Thursday started like any other day: an excited knock on the door and a “Dan, are you decent?” Despite the varying opinions on what constitutes decency I decided to take the chance and answered in the affirmative. Nick and a very excited Anna burst through the door and informed me of a day of such sunlight and beauty that it had been decided that a much earlier start to our field trip would be the best way to make the most of the stellar weather while it lasted. So pants and pack were donned and off we went to ‘carpe the diem'.
I should take a moment and explain that this wasn’t your run of the mill field trip, but a field familiarisation trip. This is a big step in the process of being deemed fit for travelling and overnighting in the field.
So the plan was to take a two night trip, staying first at Bauer Bay hut, then darting across to the west coast for a night at Brothers Point hut, before walking the coast back to station on Saturday. All the while our trusty park ranger and trip leader, Anna, would be showing us the do’s and don'ts of a field trip.
The path that ascends from station to the plateau is known as Doctors track, and winds through and up a very steep hill. We were rewarded for our efforts with a breathtaking view of the station, with the sun on our face and barely a breath of wind. The track soon flattened out and even started to descend as we followed the Island Lake track. We passed a number of smaller lakes, such as Emerald Lake (not nearly as green as you would expect). The track weaves an interesting path as it cuts across a spit right through the middle of Island Lake. The spit is constantly shifting and forming meaning it’s often a dice roll on where the best points to cross are, in order to minimise wet feet. Along the way Anna pointed out a number of research plots marked out for a variety of different projects, as well as some rare vegetation including a moss that has only a dozen known patches on the whole island.
We reached Bauer Bay in the afternoon light, and went through the motions of setting up the hut and wandering around the beach. Once things settled, Anna cooked up a fresh loaf of bread using a clever method of making the dough rise over a gas heater. We shared stories over a dinner of gnocchi and vegetables before retiring for the night.
We departed the hut early Friday, following the coast across the southern featherbeds. The spongy nature of the featherbeds guarantee wet shoes very quickly. The featherbeds took us through an area known as the Labyrinth, a collection of green soaked rock formations that look like they could have been ancient ruins of millennia past. Our group hiked in silence, blown away by the overwhelming beauty of the area. We emerged into the sun on the other side, rainbows leading the way to the jump-up to the plateau. A jump-up sounds like a fun, easy route. It was not. A shear slope that, despite being barely eighty meters, took us what felt like an age and a day to reach the top. After a much needed breather we hiked inland to Prion Lake: a perfect mirror, completely undisturbed, reflecting the surrounding hillside. We took a break to appreciate yet another serene moment then headed off to soon connect up to the overland track and descend down the western side of the plateau to Brothers Point, where we retired for the night.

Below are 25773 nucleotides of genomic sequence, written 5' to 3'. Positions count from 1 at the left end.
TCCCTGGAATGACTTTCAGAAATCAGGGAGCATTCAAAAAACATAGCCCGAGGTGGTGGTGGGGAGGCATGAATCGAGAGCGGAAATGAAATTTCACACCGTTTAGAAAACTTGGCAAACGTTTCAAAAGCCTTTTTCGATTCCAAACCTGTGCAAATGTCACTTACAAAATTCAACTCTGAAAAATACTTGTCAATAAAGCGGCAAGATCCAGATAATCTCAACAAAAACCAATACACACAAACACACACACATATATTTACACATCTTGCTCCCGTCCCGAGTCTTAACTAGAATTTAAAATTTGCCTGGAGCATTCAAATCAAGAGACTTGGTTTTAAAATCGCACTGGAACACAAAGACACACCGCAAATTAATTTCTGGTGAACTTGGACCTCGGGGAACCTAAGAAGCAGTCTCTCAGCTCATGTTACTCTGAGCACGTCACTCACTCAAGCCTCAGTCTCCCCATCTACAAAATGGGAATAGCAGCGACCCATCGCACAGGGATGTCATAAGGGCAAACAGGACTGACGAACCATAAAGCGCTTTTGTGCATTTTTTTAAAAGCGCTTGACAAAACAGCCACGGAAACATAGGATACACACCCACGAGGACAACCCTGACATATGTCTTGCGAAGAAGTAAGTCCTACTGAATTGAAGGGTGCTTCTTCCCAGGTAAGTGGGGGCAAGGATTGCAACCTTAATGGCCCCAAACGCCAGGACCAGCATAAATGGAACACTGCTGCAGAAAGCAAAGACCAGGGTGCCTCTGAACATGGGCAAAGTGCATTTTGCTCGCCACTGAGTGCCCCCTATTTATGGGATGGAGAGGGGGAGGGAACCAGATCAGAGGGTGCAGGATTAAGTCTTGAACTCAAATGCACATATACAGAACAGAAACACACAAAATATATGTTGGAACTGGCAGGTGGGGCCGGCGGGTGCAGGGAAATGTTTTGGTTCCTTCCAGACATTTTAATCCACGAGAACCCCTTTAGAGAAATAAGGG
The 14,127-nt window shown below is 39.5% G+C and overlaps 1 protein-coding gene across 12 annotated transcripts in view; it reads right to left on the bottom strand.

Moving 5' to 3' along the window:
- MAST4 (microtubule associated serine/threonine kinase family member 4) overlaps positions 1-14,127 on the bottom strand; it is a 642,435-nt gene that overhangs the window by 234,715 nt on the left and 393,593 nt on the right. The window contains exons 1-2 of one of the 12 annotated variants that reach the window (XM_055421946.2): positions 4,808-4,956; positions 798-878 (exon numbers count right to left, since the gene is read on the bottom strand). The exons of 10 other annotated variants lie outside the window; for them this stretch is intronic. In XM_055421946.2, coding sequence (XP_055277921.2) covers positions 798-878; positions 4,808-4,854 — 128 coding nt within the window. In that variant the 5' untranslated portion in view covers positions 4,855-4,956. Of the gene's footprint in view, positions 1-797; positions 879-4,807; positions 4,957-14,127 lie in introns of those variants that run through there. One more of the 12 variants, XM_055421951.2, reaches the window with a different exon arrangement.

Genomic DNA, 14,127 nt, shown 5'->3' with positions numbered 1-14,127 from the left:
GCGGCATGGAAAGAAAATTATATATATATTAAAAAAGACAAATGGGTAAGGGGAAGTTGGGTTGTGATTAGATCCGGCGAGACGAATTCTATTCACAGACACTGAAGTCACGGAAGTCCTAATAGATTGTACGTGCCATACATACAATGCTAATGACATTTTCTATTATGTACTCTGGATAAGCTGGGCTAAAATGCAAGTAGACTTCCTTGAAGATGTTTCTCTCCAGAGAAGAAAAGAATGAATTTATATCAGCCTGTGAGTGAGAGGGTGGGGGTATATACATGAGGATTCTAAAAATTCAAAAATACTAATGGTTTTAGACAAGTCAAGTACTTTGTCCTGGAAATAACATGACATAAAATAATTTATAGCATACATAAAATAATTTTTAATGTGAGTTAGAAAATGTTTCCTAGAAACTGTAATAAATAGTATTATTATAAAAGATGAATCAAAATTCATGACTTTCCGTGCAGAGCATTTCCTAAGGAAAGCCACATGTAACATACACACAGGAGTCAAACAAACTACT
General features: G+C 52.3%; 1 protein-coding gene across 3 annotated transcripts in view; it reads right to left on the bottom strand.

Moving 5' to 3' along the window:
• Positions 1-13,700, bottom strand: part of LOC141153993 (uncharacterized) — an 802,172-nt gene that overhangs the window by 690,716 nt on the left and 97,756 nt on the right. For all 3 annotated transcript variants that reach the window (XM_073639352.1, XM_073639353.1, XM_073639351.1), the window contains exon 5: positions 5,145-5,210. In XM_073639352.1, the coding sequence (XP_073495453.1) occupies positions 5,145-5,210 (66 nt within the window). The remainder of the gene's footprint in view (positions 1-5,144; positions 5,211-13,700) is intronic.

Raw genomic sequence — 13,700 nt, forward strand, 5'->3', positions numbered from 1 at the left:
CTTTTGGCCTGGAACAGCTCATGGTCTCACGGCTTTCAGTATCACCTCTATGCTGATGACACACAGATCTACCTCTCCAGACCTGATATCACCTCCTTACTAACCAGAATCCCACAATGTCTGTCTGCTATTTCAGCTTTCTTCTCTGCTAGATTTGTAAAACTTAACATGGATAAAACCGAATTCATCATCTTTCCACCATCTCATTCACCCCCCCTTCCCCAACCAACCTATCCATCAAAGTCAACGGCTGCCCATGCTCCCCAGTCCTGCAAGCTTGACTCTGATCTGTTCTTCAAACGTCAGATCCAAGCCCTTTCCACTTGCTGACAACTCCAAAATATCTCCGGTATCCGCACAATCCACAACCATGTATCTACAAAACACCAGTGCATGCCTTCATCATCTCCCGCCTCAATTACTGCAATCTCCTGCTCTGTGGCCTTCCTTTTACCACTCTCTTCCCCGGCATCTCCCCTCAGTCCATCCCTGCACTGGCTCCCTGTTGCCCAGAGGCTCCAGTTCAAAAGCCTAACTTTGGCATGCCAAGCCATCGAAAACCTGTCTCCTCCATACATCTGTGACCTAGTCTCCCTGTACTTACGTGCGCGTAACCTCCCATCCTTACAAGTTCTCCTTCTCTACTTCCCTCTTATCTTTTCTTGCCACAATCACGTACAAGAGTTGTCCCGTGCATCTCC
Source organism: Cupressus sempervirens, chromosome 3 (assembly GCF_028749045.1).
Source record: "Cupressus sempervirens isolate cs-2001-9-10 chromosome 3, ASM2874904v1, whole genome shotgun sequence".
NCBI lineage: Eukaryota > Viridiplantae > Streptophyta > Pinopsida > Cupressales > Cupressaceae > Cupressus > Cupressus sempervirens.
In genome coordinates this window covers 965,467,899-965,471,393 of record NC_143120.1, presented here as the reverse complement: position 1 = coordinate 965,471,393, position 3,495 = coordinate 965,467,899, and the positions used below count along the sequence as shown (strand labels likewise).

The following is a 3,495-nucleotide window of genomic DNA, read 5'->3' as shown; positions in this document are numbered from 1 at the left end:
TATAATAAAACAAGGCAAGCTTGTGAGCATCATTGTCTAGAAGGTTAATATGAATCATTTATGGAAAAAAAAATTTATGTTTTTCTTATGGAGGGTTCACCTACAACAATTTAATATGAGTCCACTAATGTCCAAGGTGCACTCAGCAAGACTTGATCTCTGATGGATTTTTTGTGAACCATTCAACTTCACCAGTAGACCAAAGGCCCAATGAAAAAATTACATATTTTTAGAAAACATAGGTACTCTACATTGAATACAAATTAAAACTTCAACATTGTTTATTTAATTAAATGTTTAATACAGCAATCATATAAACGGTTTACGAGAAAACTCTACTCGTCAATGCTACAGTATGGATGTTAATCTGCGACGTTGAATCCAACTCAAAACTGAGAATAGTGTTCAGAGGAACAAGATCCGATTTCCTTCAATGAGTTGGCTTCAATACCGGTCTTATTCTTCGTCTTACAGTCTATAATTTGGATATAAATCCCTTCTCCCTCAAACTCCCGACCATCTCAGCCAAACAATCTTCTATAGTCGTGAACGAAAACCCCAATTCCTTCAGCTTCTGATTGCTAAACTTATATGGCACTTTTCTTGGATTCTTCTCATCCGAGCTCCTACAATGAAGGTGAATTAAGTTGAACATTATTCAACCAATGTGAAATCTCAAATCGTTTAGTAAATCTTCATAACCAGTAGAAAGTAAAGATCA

Saturday’s plans were for a lighter walk in which we would follow the coast around back to station, avoiding the exhausting hike back up and down the plateau. We meandered up the beach giving the mammoth sized elephant seals a wide birth while appreciating a large king penguin colony containing a number of crèches of baby chicks. Despite our perfect track record with the weather so far, it seemed the ocean wasn’t as kind. Massive easterly swells were pushing up the coast completely cutting off the path around the heads and back to station. We radioed station to inform them of our predicament and that we would be back tracking a little to Sandy Bay where we would head inland and back onto the plateau. After so many experiences and ten-fold more steps we marched tiredly back to station. The way down Doctors track is substantially more pleasant than the hike up, and we were greeted at the bottom by Marion and Lionel who were out for an afternoon walk.
All in all, it was everything you could hope for in a trip. We learned lots, were challenged, saw some amazing wildlife and landscapes, and got to share it all with some amazing people. I couldn’t think of a better way to finish up the week.